Astronomy and Halloween
Halloween, once the eve of the pagan fall festival of Samhain, is celebrated on the last day of the
month. In olden times it marked when the sun was midway between the autumnal equinox and
the winter solstice.
Samhain was a particularly auspicious day for the ancient Celts--the start of their winter season
and the only day of the year when the dead could revisit the living. On this night in ancient
Ireland, a new and sacred fire was kindled, from which all the fires of Ireland would be lit. This
tradition, which was believed to ward off evil spirits, is retained in our country bonfires and
front porch jack-o'-lanterns.
That name itself comes from the old Irish tale that tells of a stingy man named Jack, who,
barred from Heaven for his penuriousness and barred from Hell for his practical jokes on the
Devil, was condemned to walk the earth with his lantern until Judgment Day.
In the Middle Ages, the church attempted to root out the paganism associated with the Samhain
festival by naming November 1 All Saints' Day (Allhallows), and November 2 All Souls' Day.
Mumming (actors performing in disguises) was popular, and the poor went begging for "sweet
soul cakes," which would be given as payment for prayers they promised to say for the dead.
They chanted: "Soul, Soul, for a souling cake, I pray, good missus, a souling cake. Apple or pear
or plum or cherry, Anything good to make us merry." The alternative, one supposes, would
make them mad. This may be the origin of the current trick or treat, along with the costuming
and general mischievousness. One might also note that the prayers have been forgotten
altogether, not to mention the astronomy.
The Planets in October
Mercury is difficult to spot this month if your horizon is obstructed. In the latter part of the
month, look for the planet low in the west in early evening. The path the planet traces through
the sky is at present at a very low angle to the horizon. On the evening of the 27th, the planet
can be found just below and to the right of the thin crescent of the two-day-old moon.
Venus finally emerges from the solar glare, gleaming brilliantly at -4.0 magnitude, low in the
southwest after sundown. On the 27th, look for Venus just above the red star Antares in the
heart of Scorpio. On the 28th, you'll find Venus near the threeday-old crescent moon, which
will be to the left of the planet, the two of them forming a stunning sight.
Mars rises in the late evening, easily found high above the left shoulder of the great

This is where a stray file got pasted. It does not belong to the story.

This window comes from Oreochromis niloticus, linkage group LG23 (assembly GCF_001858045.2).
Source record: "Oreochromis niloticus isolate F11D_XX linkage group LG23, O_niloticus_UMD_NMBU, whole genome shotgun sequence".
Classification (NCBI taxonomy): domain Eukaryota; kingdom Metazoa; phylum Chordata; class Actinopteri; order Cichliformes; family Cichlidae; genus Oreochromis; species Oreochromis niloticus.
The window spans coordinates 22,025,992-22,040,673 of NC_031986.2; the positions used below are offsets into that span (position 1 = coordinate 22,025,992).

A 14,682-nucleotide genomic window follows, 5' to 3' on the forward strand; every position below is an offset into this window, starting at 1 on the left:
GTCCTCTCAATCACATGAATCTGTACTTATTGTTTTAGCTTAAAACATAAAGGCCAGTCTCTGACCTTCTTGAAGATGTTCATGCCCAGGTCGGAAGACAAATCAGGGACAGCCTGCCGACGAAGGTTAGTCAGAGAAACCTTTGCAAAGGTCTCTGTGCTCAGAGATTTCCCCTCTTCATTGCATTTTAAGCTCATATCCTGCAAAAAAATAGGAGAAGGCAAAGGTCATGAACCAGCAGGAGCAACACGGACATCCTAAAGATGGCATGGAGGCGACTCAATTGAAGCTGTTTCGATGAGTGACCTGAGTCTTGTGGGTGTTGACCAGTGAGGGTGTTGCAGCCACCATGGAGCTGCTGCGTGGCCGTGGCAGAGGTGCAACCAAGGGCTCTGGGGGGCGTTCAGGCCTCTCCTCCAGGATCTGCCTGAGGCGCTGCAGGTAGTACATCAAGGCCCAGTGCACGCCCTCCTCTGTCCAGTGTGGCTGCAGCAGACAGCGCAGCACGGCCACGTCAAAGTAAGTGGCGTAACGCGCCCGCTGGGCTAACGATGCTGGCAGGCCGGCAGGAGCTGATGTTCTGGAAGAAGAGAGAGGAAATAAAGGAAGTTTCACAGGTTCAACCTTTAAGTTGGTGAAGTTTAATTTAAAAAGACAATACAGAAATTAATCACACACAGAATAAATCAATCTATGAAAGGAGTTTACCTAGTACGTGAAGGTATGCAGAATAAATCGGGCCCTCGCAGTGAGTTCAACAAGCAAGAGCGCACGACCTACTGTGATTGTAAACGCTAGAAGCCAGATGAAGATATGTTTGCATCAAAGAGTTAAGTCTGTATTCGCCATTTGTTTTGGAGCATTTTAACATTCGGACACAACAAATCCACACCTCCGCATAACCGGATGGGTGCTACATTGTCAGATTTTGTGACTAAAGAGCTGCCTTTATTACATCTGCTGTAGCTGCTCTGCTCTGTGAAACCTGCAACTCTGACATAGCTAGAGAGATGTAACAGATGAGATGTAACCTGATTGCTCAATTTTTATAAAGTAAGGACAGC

constellation Orion, not far from the twin stars Castor and Pollux in Gemini. By morning, this
threesome is high in the southern sky. Look for Homer's "bloodstained, murderous god of war"
just 3 degrees north of the waning gibbous moon on the 18th.
Jupiter emerges from the morning twilight glow and can be seen low in the east before sunrise.
This gas giant is now found between Regulus in Leo and Spica in Virgo, closer to the latter star.
Saturn, a showpiece in early evening skies as a lone luminary in the southern sky after sunset,
sets just after midnight. Found amid the fainter stars of the constellation Capricornus, Saturn
remains the brightest object in a somewhat subdued area of midevening constellations.
Uranus and Neptune remain in Sagittarius, gradually leaving the evening scene as they move
toward the evening twilight glow along with the rest of the summertime stars. With binoculars
or a small telescope, look for them low in the southwest at sundown. Consult a star map in one
of the popular astronomy magazines for the exact positions of these distant planets. On the 3d
the moon passes above these two blue-green worlds.
The Orionid meteor shower occurs on the night of the 21st. This is usually the third most
reliable shower of the year, after the Perseids of August and the Geminids of December. The
Orionids can average anywhere from ten to seventy meteors an hour. As is the case with all
meteors, what we are seeing is the debris left behind in the path of a comet, a small amount of
which encounters the earth and burns up in its atmosphere (in this case the debris comes from
Halley's comet). The meteors will be seen best in the hours just before moonrise all over the
sky, although the radiant, the point where they appear to originate, is located in the
constellation Orion. This is predicted to be a particularly good year for the Orionid meteors.
The Moon reaches first quarter on the 3d at 10:12 a.m., EDT; full moon is on the 11th at 2:03
p.m., EDT; last-quarter moon is on the 19th at 12:12 a.m., EDT; and new moon is on the 25th at
3:34 p.m., EST.
October's full moon is traditionally called the hunter's moon. It follows the harvest moon
which occurs either in late September or in early October and is the full moon closest to the
autumnal equinox. For a few days before and after these two full moons, the moon's rise tends
to be earlier in the evening than usual. People who worked the land before electric
lighting were able to continue their harvesting and hunting past sunset.